Mythical Beasts - Do they Really Exist?



The mysterious and most probably smelly bipedal man-beast that has been purported to roam the North American wilderness has been called many names but "Bigfoot" is the most well-known.

There have been records of it since 1950 but no concrete evidence - teeth, hair, bones or any other parts found.

The most authentic proof is the famous film shot by Patterson and Gimlin in California in 1967 and it appears to show a man dressed in a cheap gorilla costume more than anything else.

Loch Ness Monster

Best known as the Loch Ness Monster, Nessie is the sea monster thought to inhabit the Loch Ness in Scotland. It was first sighted in 1933 and since then numerous locals and tourists have claimed to have seen something in the cold depths.

According to some, Nessie is a Plesiosaur, a gigantic marine reptile from the age of the dinosaurs. Despite the eyewitness testimony, hoax photographs and scientific research, there is still no legitimate proof for the existence of Nessie.


Jersey Devil

This mythical monster was said to have been born in the beginning of the 18th century. According to folklore, a woman in the New Jersey area literally gave birth to the cursed creature, with the head of a horse, wings of a bat and devil's hooves.

Over the centuries, the legend has been fueled by fictitious tales, hoaxes and on occasion, strange sightings in the woods, but according to Loren Coleman's book "Monsters of New Jersey" there has not yet been any solid evidence that this is anything more than a myth.

Montauk Monster

A relatively recent addition to the list of monsters, the Montauk Monster was a strange creature that washed up on the beach of Montauk, New York in July 2008.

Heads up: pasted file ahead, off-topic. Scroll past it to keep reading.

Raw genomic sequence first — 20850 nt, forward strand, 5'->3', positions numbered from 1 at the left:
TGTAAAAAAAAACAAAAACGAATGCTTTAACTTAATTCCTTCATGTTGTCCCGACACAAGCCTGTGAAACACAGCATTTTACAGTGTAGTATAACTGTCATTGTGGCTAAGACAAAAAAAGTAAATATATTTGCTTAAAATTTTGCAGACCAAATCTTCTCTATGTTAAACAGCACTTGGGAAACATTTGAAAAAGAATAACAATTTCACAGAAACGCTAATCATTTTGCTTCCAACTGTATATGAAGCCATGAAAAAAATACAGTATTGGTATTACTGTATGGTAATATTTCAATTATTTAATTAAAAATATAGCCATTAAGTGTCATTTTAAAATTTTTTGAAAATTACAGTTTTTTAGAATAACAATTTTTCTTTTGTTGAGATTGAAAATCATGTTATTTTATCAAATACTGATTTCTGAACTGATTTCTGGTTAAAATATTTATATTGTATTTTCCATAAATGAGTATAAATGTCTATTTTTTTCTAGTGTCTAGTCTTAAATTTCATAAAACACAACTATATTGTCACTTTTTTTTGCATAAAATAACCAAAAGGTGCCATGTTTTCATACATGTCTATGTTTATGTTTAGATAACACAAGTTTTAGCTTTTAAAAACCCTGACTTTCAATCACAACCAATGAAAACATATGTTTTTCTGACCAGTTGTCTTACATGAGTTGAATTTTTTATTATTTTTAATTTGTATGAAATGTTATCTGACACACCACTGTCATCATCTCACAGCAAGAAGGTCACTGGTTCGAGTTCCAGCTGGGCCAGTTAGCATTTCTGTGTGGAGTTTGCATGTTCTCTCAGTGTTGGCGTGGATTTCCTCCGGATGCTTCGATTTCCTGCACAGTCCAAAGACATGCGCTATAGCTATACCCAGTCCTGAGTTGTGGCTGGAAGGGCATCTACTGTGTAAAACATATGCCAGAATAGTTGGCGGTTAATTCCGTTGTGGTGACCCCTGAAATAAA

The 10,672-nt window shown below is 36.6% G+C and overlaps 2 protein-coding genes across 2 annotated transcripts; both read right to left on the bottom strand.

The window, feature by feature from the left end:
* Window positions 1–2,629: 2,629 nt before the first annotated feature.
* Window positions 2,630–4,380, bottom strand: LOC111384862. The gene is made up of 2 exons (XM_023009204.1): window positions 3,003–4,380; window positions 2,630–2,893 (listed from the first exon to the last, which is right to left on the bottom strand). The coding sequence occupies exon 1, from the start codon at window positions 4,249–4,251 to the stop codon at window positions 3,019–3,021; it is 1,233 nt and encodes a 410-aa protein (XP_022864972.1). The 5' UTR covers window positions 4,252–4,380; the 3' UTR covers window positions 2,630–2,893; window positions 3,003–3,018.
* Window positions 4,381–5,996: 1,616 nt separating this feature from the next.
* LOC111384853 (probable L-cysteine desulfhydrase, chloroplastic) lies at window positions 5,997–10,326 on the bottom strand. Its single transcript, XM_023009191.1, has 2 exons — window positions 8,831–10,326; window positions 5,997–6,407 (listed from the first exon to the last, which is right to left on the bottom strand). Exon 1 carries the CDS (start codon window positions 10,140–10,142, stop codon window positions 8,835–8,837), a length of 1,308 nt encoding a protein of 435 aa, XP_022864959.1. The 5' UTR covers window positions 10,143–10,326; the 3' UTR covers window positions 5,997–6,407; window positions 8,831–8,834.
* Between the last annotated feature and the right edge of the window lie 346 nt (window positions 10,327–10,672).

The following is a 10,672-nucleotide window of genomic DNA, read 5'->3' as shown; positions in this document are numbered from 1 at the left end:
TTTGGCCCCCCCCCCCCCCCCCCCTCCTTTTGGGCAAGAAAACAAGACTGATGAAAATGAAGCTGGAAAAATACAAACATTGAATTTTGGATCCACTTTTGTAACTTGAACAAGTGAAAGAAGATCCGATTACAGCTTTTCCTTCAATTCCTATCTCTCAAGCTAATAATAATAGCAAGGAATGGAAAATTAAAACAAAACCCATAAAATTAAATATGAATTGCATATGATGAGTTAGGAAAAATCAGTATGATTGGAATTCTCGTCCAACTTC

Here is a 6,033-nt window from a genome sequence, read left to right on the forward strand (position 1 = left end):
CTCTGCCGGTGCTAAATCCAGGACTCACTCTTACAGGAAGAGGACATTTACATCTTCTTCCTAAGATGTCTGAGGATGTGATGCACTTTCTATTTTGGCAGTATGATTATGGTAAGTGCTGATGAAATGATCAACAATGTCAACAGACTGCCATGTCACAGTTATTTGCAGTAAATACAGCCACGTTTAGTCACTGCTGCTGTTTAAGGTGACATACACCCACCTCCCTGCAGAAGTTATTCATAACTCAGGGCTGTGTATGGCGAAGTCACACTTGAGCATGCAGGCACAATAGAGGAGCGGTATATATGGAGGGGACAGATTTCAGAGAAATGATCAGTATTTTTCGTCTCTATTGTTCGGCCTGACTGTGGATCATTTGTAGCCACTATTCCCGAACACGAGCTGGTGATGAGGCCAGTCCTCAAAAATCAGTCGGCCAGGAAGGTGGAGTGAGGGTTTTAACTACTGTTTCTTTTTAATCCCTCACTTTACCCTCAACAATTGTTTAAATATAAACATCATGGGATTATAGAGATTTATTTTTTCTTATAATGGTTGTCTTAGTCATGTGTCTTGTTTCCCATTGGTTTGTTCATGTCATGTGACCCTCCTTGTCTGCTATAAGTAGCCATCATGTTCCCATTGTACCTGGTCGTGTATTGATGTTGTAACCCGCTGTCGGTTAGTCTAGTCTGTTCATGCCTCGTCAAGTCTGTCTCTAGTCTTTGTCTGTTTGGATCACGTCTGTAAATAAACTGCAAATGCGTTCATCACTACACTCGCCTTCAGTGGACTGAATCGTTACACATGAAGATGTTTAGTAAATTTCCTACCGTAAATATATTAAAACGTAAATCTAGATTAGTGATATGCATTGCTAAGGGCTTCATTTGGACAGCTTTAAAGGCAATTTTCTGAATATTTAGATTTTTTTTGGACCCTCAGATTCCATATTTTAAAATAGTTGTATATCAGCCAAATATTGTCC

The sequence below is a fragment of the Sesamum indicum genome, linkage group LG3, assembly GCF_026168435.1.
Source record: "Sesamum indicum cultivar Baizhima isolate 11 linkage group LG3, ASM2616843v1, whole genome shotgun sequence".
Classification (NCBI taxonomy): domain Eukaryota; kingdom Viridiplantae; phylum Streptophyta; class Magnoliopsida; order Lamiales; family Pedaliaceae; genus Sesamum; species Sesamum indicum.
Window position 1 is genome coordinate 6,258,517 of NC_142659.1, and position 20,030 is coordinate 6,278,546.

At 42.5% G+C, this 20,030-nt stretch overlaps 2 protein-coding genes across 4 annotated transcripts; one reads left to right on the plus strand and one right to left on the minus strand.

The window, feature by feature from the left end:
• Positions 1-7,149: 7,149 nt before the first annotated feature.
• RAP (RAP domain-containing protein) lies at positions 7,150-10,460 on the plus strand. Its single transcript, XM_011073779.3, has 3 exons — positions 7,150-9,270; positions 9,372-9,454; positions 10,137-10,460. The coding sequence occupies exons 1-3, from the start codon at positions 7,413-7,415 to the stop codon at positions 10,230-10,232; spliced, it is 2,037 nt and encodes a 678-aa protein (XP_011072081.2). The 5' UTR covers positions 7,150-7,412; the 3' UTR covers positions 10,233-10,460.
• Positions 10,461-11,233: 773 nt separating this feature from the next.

A photograph of the 4-legged animal showing its claws and almost no fur has been circulating the Internet. Some say it is a hoax, others believe it was once a pig or some kind of unknown, genetically modified animal.

Fiji Mermaid

Even though mermaids in general are not included on any list of monsters, the Fiji mermaid is an exception. The showman P. T. Barnum revealed the infamous Fiji mermaid in 1840 - but this was no beautiful, half naked woman-fish but a creature with a horrifying head, the torso of a small monkey and the tail of a fish.

Of course, it was not real - upon close inspection one could see the hand stitching that connected the 2 animals. This was just one of several fake mermaids created to profit off the public's curiosity.

Sea Monsters

Tales of sea monsters have existed for thousands of years. The 1752 book "The Natural History of Norway" describes a monster called a Kraken being the size of a small island, flat and with numerous tentacles.

Often it was under the dominance of the sea gods. Nowadays, sightings of sea monsters are very rare and scientists believe that many of the past eyewitness testimonies were actually describing gigantic cephalopods, capable of reaching lengths of over 32 ft (10 m).


It look as though each country has its own lake monster. Ogopogo or the Canadian Loch Ness Monster is a mythical beast which many believe to be hiding in Okanagan Lake in British Columbia.

Centuries ago, the local population believed that a water sprite inhabited the lake and they carried out human sacrifices to appease the sea demon.

Ogopogo actually bears the name of a popular dance song and even though there is a lack of scientific evidence, people periodically tell of strange things happening in the lake.

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